Creating plots from the Command-line
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A common use of Kst is to quickly produce plots of data from the command-line. This method of producing plots requires almost no knowledge of Kst's graphical user interface, yet produces immediate, useful results.
The following instructions assume you are working in a broadly bash-compatible shell, such as you would in linux or MacOS.
To obtain an overview of all available Kst command-line options, type:
A syntax description and list of commands similar to the following will be displayed:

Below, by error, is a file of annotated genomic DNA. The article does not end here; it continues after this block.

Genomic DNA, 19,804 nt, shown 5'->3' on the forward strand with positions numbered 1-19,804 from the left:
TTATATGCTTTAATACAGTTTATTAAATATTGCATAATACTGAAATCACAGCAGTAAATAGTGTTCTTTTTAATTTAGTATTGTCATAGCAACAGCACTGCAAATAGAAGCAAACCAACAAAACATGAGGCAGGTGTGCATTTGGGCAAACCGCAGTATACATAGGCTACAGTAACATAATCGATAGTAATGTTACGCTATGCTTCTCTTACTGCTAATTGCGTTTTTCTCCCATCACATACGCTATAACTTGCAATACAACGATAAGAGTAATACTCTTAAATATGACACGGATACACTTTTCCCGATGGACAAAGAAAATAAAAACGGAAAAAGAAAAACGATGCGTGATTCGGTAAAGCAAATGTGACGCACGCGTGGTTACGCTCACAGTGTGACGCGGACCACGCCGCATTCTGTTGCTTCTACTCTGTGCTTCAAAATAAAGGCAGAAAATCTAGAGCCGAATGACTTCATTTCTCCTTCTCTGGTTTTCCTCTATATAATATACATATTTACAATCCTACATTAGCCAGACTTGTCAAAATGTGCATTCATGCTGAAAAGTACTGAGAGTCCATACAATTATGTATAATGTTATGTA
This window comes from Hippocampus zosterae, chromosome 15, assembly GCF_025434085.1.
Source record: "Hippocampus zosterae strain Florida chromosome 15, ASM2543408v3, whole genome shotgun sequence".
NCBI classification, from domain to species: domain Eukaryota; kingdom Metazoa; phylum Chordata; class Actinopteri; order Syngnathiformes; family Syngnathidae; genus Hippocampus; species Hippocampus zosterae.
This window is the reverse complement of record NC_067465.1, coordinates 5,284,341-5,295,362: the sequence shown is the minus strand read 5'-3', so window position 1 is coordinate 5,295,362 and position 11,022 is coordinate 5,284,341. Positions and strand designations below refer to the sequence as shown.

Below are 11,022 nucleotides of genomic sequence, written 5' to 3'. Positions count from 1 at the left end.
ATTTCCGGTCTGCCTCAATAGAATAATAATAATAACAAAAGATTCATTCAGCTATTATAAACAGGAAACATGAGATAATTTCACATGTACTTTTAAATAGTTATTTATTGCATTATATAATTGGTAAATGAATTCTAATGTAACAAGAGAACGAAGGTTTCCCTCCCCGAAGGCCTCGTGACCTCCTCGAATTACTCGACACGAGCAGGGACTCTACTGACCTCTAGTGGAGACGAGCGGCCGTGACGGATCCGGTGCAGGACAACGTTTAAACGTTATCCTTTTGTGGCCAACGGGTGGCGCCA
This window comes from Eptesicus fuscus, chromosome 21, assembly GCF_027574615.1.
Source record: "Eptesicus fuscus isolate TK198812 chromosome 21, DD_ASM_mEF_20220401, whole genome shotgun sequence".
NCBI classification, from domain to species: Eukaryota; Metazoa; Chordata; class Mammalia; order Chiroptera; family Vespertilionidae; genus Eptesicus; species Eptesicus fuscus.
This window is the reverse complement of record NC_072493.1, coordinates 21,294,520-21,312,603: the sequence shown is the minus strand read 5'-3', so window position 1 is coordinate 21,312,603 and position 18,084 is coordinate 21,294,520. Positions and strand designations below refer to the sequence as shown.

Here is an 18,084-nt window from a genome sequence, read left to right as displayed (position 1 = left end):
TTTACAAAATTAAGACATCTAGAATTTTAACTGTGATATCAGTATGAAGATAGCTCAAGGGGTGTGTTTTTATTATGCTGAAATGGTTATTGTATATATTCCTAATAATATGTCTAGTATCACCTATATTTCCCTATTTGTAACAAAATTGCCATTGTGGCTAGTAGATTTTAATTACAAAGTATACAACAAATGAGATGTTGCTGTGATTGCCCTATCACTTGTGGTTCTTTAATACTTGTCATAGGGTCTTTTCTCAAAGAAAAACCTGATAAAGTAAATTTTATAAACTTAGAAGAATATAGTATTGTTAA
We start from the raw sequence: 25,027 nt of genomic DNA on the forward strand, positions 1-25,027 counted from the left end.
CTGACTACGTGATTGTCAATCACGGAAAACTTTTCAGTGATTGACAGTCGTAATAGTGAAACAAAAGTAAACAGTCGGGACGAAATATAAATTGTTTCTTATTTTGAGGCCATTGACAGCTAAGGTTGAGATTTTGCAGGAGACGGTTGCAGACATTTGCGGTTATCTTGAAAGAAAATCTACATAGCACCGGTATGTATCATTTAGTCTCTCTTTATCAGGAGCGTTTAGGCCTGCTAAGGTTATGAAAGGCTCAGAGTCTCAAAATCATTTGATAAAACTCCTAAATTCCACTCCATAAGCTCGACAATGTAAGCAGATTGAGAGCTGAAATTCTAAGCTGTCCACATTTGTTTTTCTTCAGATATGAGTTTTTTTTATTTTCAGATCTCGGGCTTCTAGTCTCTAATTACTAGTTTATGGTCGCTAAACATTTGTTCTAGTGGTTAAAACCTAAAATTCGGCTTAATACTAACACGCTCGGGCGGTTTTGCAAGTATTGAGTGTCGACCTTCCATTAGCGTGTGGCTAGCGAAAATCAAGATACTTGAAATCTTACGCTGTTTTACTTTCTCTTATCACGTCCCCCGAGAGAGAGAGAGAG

KST Command Line Usage ************************ *** Load a kst file: *** kst [OPTIONS] kstfile [OPTIONS] will override the datasource parameters for all data sources in the kst file: -F <datasource> -f <startframe> -n <numframes> -s <frames per sample> -a (apply averaging filter: requires -s) ************************ *** Read a data file *** kst datasource OPTIONS [datasource OPTIONS ] OPTIONS are read and interpreted in order. Except for data object options, all are applied to all future data objects, unless later overridden. Output Options: --print <filename> Print to file and exit. --landscape Print in landscape mode. --portrait Print in portrait mode. --Letter Print to Letter sized paper. --A4 Print to A4 sized paper. --png <filename> Render to a png image, and exit. --pngHeight <height> Height of png image (pixels) --pngWidth <width> Width of png image (pixels) File Options: -f <startframe> default: 'end' counts from end. -n <numframes> default: 'end' reads to end of file -s <frames per sample> default: 0 (read every sample) -a apply averaging filter: requires -s Ascii File Options - for ascii files only: these are all sticky --asciiDataStart <Line> Data starts here. Files start at line 1. --asciiFieldNames <Line> Field names are in this row. --asciiNoFieldNames Fields are named for their data column --asciiReadUnits <Line> Read units from line <Line> --asciiNoUnits Do not read units --asciiSpaceDelim Columns are Space/tab delimited --asciiDelim <char> Columns are delimited with <char> --asciiFixedWidth <w> Columns have width <w> --asciiNoFixedWidth Columns are delimited, not fixed width --asciiDecimalDot Use a . as a decimal separator (ie, 10.1) --asciiDecimalComma Use a , as a decimal separator (ie, 10,1) Position: -P <plot name>: Place curves in one plot. -A Place future curves in individual plots. -m <columns> Layout plots in columns -T <tab name> Place future curves a new tab. Appearance -d: use points for the next curve -l: use lines for the next curve -b: use bargraph for the next curve --xlabel <X Label> Set X label of all future plots. --ylabel <Y Label> Set Y label of all future plots. --xlabelauto AutoSet X label of all future plots. --ylabelauto AutoSet Y label of all future plots. Data Object Modifiers -x <field>: Create vector and use as X vector for curves. -e <field>: Create vector and use as Y-error vector for next -y. -r <rate>: sample rate (spectra and spectograms). Data Objects: -y <field> plot an XY curve of field. -p <field> plot the spectrum of field. -h <field> plot a histogram of field. -z <field> plot an image of matrix field. **************** *** Examples *** Data sources and fields: Plot all data in column 2 from data.dat. kst data.dat -y 2 Same as above, except only read 20 lines, starting at line 10. kst data.dat -f 10 -n 20 -y 2 ... also read col 1. One plot per curve. kst data.dat -f 10 -n 20 -y 1 -y 2 Read col 1 from data2.dat and col 1 from data.dat kst data.dat -f 10 -n 20 -y 2 data2.dat -y 1 Same as above, except read 40 lines starting at 30 in data2.dat kst data.dat -f 10 -n 20 -y 2 data2.dat -f 30 -n 40 -y 1 Specify the X vector and error bars: Plot x = col 1 and Y = col 2 and error flags = col 3 from data.dat kst data.dat -x 1 -e 3 -y 2 Get the X vector from data1.dat, and the Y vector from data2.dat. kst data1.dat -x 1 data2.dat -y 1 Placement: Plot column 2 and column 3 in plot P1 and column 4 in plot P2 kst data.dat -P P1 -y 2 -y 3 -P P2 -y 4